A medical team from Cabrini Health banded together to perform life-saving brain surgery on a single mother from Papua New Guinea.
In March 2018, the Cabrini Asylum Seeker and Refugee Health Hub [in Australia] experienced a surge in demand with a 100 per cent increase in the number of referrals for the month.
A higher than average number of referrals were also received in April and May.
Most of these referrals are for asylum seekers receiving basic support through the status resolution support services (SRSS) program while awaiting the outcome of their application for protection.
The reason for the increase? Changes to the SRSS program vulnerability criteria have been announced, which will result in withdrawal of the basic living allowance (89 per cent of Newstart), casework support, and trauma and torture counselling from anyone assessed as ‘job-ready’. Being job-ready is not the same as being able to find employment.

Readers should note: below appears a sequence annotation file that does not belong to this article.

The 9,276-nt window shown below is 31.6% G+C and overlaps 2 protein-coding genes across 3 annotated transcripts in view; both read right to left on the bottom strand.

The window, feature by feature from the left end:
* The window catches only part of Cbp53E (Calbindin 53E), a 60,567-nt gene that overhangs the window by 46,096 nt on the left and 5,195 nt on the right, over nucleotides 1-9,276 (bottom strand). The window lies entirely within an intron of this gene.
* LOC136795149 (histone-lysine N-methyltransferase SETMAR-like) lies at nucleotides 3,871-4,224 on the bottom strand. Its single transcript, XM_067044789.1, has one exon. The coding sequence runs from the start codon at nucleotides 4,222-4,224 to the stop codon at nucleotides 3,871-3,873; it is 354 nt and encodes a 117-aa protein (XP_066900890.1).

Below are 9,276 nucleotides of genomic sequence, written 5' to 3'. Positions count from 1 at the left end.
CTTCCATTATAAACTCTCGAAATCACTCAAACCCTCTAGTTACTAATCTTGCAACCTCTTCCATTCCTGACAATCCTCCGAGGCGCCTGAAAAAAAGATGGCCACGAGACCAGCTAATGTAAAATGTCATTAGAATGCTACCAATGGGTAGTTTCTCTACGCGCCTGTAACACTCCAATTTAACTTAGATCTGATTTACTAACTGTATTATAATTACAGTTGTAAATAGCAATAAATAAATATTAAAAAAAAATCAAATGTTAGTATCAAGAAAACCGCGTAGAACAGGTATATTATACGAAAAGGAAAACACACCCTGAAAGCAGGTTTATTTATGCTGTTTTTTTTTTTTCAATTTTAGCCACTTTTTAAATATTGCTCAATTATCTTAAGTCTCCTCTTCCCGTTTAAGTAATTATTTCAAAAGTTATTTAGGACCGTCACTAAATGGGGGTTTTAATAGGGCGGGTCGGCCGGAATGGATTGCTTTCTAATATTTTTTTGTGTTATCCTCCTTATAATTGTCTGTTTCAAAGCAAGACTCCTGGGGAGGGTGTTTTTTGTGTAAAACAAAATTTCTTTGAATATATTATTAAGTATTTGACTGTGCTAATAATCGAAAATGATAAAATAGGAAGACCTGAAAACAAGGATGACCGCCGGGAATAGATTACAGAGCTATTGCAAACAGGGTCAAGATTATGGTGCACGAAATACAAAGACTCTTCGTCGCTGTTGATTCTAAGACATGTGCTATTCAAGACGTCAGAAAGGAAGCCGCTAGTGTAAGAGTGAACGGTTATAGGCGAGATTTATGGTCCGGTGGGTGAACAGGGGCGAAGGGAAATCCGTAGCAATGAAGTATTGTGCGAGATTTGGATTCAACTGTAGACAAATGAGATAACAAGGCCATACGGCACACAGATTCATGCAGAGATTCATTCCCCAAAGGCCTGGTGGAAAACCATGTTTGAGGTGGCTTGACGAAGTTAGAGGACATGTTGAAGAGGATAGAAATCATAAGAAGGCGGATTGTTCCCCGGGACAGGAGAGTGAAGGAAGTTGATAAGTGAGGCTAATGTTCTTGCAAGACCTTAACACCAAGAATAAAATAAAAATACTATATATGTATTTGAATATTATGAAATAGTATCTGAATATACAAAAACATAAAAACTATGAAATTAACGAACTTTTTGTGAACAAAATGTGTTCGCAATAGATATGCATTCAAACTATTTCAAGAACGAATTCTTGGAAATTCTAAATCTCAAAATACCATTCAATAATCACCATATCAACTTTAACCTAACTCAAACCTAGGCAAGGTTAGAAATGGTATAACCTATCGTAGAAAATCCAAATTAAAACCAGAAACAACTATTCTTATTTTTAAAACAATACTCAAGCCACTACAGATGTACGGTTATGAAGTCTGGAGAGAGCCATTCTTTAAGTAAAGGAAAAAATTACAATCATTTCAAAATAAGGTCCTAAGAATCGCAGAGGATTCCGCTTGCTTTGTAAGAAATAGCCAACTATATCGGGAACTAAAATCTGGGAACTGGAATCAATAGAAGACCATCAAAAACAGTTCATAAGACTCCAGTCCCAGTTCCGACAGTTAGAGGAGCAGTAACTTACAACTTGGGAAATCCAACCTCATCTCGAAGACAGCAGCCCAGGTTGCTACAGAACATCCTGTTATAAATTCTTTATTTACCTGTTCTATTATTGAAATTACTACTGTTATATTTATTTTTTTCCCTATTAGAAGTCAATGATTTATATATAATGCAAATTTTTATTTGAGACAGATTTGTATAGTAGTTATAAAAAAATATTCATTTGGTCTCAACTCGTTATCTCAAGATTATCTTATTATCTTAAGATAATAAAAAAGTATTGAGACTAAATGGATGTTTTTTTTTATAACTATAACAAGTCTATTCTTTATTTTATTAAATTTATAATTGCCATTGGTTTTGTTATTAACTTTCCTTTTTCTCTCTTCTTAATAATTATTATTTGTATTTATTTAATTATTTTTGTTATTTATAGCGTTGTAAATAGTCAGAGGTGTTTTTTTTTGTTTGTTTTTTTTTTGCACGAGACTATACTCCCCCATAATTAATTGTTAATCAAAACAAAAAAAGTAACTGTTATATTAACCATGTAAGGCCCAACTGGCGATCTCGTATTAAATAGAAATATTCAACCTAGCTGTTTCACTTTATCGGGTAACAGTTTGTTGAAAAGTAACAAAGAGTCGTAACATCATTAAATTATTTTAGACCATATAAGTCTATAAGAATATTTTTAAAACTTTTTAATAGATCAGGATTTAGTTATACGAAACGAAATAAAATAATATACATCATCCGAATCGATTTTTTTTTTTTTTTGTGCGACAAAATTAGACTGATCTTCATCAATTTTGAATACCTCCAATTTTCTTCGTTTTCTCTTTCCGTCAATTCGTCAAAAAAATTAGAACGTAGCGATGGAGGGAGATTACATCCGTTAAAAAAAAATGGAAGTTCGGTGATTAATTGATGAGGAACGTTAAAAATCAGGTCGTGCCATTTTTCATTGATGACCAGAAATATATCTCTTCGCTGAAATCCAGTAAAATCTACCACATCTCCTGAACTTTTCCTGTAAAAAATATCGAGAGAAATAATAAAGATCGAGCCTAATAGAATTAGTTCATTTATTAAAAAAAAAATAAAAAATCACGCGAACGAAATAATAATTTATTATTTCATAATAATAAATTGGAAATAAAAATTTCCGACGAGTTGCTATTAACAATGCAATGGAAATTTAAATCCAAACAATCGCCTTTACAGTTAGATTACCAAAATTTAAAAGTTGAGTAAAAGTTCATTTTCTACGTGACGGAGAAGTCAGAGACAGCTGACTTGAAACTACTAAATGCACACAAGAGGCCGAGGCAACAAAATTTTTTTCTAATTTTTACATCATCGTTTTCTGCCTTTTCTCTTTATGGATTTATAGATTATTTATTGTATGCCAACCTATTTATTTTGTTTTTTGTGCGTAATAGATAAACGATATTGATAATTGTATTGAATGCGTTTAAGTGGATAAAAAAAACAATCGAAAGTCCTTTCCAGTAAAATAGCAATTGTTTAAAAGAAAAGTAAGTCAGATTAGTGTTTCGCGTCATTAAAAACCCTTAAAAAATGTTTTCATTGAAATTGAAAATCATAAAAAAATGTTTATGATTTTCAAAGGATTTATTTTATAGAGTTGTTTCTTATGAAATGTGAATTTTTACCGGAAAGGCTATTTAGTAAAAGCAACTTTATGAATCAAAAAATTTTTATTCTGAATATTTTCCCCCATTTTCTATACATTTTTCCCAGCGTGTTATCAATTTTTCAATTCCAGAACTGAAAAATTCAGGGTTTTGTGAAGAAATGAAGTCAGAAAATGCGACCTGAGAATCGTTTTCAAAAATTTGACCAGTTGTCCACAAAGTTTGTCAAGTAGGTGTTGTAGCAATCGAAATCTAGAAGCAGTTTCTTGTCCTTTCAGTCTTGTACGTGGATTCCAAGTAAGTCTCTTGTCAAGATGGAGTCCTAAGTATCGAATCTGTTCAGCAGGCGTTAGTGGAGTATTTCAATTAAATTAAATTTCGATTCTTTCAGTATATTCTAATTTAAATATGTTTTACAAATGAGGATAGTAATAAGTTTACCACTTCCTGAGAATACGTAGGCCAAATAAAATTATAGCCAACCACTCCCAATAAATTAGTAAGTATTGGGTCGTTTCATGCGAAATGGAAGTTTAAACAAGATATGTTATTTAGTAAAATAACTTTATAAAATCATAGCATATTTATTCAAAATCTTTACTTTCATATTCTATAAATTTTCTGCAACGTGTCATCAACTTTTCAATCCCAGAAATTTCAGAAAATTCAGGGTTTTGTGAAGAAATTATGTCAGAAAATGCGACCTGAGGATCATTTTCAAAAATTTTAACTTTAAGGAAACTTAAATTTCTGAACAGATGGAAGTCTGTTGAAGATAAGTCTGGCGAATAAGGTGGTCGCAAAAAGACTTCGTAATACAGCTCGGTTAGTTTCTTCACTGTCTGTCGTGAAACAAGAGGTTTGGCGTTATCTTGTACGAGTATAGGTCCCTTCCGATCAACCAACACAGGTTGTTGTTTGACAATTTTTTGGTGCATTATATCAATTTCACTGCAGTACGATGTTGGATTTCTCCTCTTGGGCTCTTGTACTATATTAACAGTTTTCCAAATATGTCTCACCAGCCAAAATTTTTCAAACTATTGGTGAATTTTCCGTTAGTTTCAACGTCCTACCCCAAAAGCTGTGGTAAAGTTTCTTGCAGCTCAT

Many Australians are looking for work. When English is not your first language, you have had little or interrupted education, you have no employment history and only temporary work rights, you have serious barriers to employment success. Add to that the significant physical and mental health issues many asylum seekers suffer, and employment is unlikely.
How will they will pay their rent and feed themselves if they have no income?
We stand for compassionate treatment for asylum seekers.
Sue Grasby RN, a nurse manager at Cabrini Malvern, has been awarded Catholic Health Australia’s (CHA) annual Nurse of the Year Award for 2017.
According to Professor Lee Boyd, Cabrini’s Executive Director of Nursing and the Cabrini Institute, Ms Grasby is a strong patient advocate. “I am thrilled that a Cabrini nurse has been awarded CHA Nurse of the Year,” said Professor Boyd. “She represents all nurses at Cabrini who work so hard every day to provide exceptional care.”
The award recognises Ms Grabsy’s volunteer contributions to healthcare services in Papua New Guinea (PNG). “She and her husband lead No Roads Health expeditions, which focus on providing healthcare for villages in PNG with no road access,” said Professor Boyd. “This commitment is undertaken during her annual leave and at considerable personal expense.”